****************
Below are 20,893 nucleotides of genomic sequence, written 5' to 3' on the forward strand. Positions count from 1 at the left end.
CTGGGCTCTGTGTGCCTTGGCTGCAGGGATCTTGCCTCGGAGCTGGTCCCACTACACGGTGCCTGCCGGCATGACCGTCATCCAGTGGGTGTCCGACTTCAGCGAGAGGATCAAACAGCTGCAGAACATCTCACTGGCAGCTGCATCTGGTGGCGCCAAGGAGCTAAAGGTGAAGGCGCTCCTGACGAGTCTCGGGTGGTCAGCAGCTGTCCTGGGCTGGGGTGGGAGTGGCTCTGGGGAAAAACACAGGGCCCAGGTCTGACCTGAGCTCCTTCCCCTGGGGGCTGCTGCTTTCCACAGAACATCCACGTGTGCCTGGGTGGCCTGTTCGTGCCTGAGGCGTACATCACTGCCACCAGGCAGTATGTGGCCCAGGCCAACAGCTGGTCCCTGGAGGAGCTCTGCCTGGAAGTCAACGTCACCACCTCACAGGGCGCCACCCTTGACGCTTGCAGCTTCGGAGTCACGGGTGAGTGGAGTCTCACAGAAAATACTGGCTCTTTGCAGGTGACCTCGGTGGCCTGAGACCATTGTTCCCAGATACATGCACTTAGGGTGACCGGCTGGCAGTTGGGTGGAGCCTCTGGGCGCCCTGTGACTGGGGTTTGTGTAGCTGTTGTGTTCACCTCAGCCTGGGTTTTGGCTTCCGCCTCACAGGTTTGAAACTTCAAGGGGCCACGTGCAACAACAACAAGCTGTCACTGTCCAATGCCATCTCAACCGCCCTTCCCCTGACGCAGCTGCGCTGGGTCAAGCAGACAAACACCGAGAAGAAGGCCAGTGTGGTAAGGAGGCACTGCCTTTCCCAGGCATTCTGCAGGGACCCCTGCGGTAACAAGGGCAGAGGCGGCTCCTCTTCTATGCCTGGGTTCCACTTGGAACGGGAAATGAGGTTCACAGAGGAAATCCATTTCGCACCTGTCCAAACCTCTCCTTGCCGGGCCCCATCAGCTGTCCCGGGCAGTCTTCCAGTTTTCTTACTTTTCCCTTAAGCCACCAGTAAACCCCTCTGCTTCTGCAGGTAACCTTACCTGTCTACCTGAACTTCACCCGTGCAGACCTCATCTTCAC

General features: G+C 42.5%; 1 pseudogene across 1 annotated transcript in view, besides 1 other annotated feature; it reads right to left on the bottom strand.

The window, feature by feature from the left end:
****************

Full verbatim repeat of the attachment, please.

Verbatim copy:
Below are 20,893 nucleotides of genomic sequence, written 5' to 3' on the forward strand. Positions count from 1 at the left end.
CTGGGCTCTGTGTGCCTTGGCTGCAGGGATCTTGCCTCGGAGCTGGTCCCACTACACGGTGCCTGCCGGCATGACCGTCATCCAGTGGGTGTCCGACTTCAGCGAGAGGATCAAACAGCTGCAGAACATCTCACTGGCAGCTGCATCTGGTGGCGCCAAGGAGCTAAAGGTGAAGGCGCTCCTGACGAGTCTCGGGTGGTCAGCAGCTGTCCTGGGCTGGGGTGGGAGTGGCTCTGGGGAAAAACACAGGGCCCAGGTCTGACCTGAGCTCCTTCCCCTGGGGGCTGCTGCTTTCCACAGAACATCCACGTGTGCCTGGGTGGCCTGTTCGTGCCTGAGGCGTACATCACTGCCACCAGGCAGTATGTGGCCCAGGCCAACAGCTGGTCCCTGGAGGAGCTCTGCCTGGAAGTCAACGTCACCACCTCACAGGGCGCCACCCTTGACGCTTGCAGCTTCGGAGTCACGGGTGAGTGGAGTCTCACAGAAAATACTGGCTCTTTGCAGGTGACCTCGGTGGCCTGAGACCATTGTTCCCAGATACATGCACTTAGGGTGACCGGCTGGCAGTTGGGTGGAGCCTCTGGGCGCCCTGTGACTGGGGTTTGTGTAGCTGTTGTGTTCACCTCAGCCTGGGTTTTGGCTTCCGCCTCACAGGTTTGAAACTTCAAGGGGCCACGTGCAACAACAACAAGCTGTCACTGTCCAATGCCATCTCAACCGCCCTTCCCCTGACGCAGCTGCGCTGGGTCAAGCAGACAAACACCGAGAAGAAGGCCAGTGTGGTAAGGAGGCACTGCCTTTCCCAGGCATTCTGCAGGGACCCCTGCGGTAACAAGGGCAGAGGCGGCTCCTCTTCTATGCCTGGGTTCCACTTGGAACGGGAAATGAGGTTCACAGAGGAAATCCATTTCGCACCTGTCCAAACCTCTCCTTGCCGGGCCCCATCAGCTGTCCCGGGCAGTCTTCCAGTTTTCTTACTTTTCCCTTAAGCCACCAGTAAACCCCTCTGCTTCTGCAGGTAACCTTACCTGTCTACCTGAACTTCACCCGTGCAGACCTCATCTTCAC

General features: G+C 42.5%; 1 pseudogene across 1 annotated transcript in view, besides 1 other annotated feature; it reads right to left on the bottom strand.

The window, feature by feature from the left end: